The partisan gap in Covid deaths is still growing, but more slowly.
By David Leonhardt
Ocean County, in central New Jersey, is a mixture of beach towns like Barnegat Light and exurban towns like Toms River and Lakewood. Household income in the county exceeds the U.S. average.
Yet Ocean County is among the least vaccinated places in the Northeast. Only 53 percent of residents have received at least two doses of a Covid-19 vaccine (or one dose of Johnson & Johnson). Only 26 percent have received a booster shot.
The large number of unvaccinated residents in Ocean County has led to a horrific amount of Covid illness and death. Nearly one out of every 200 residents has died from the virus. That is worse than the toll in Mississippi, the U.S. state with the largest amount of Covid death per capita, and worse than in any country except for Peru.
What explains the vaccine skepticism in Ocean County? Politics, above all. The county is heavily Republican. Donald Trump won it by almost 30 percentage points in 2020, and many Republicans — including those who are older than 65 and vulnerable to severe Covid illness — are skeptical of the vaccines.
This partisan divide has led to the “red Covid” phenomenon that I have described in previous newsletters. Today, I have an update.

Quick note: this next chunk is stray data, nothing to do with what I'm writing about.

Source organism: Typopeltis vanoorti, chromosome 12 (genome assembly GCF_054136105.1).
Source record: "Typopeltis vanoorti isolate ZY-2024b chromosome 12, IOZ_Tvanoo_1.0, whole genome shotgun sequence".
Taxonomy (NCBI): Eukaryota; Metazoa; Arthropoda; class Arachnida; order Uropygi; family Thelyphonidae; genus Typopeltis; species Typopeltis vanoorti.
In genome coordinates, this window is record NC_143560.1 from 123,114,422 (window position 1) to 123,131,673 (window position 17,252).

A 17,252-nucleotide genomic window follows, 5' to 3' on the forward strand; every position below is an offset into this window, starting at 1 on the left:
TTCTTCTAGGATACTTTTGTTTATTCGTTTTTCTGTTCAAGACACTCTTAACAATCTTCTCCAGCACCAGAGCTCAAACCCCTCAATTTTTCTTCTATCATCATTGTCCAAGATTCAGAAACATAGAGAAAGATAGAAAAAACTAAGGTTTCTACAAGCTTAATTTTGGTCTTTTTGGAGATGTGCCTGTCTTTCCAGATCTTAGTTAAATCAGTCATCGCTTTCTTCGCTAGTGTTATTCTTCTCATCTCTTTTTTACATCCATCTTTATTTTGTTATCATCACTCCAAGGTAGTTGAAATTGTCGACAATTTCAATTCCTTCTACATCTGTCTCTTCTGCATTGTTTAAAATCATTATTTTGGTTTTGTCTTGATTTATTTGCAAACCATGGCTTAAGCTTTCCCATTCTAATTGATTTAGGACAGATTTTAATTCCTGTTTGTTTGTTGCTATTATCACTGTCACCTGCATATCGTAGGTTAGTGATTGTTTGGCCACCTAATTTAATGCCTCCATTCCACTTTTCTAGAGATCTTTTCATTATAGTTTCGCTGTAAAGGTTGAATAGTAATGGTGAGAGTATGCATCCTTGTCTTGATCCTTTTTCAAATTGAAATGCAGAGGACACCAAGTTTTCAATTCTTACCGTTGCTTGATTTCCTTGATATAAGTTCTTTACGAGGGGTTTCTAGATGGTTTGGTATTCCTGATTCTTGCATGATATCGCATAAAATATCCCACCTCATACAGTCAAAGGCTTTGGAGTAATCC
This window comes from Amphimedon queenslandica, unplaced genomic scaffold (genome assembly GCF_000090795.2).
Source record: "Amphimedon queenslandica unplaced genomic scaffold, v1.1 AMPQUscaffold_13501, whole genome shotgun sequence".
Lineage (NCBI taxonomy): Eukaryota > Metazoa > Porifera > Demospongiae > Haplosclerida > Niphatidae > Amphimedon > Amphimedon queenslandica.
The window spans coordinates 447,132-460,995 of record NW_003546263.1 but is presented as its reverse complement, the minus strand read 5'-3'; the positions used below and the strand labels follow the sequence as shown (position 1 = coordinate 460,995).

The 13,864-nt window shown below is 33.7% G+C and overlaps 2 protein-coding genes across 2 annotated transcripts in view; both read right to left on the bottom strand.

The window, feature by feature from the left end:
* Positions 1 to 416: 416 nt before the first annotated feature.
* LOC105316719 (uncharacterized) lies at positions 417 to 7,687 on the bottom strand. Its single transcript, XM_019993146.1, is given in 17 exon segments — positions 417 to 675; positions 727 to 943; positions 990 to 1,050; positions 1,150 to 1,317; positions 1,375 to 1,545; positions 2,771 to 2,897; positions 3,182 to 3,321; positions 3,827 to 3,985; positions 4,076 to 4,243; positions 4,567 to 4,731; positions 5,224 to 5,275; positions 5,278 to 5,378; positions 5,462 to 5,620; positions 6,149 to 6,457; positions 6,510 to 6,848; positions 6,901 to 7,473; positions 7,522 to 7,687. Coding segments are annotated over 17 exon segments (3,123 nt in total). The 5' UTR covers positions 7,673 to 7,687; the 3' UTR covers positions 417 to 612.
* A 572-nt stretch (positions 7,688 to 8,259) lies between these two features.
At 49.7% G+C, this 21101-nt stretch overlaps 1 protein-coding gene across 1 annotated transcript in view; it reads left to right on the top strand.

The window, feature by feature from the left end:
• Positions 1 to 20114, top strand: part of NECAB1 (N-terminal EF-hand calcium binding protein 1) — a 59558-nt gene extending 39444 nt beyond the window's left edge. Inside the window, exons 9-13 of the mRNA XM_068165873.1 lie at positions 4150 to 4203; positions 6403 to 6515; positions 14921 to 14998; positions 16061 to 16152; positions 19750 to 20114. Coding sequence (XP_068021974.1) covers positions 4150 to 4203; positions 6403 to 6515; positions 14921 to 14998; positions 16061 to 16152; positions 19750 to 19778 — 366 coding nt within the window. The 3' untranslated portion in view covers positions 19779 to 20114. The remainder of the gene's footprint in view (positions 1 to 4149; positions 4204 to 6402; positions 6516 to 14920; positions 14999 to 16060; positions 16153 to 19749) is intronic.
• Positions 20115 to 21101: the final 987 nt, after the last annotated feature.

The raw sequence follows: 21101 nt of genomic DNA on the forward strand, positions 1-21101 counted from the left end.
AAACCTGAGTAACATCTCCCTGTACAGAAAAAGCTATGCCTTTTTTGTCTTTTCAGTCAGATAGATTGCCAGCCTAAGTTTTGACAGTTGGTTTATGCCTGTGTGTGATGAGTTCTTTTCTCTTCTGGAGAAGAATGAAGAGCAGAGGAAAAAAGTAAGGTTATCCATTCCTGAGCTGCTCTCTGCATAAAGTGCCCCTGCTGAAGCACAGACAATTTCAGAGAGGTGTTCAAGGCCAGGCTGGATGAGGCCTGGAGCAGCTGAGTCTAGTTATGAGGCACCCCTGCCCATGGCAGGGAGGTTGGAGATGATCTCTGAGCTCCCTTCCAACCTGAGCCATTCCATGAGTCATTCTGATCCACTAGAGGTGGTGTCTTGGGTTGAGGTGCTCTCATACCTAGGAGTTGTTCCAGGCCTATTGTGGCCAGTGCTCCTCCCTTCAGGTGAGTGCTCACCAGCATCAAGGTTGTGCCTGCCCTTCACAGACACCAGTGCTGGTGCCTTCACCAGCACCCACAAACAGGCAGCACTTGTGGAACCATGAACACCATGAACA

Blue, then red
First, some background: In the pandemic’s initial months, Covid cases and deaths were higher in Democratic areas, probably because they are home to several major international airports. The virus entered this country on the West Coast and in the Northeast. But it didn’t stay there. By the end of Covid’s first year in the U.S., the virus had swept across the country, and there was no significant partisan divide in deaths.
Only after the vaccines became widely available, in early 2021 — and liberals were much more willing to get shots than conservatives — did Covid become a disproportionately Republican illness. By the summer of 2021, the gap was soaring:
Cumulative U.S. deaths per capita
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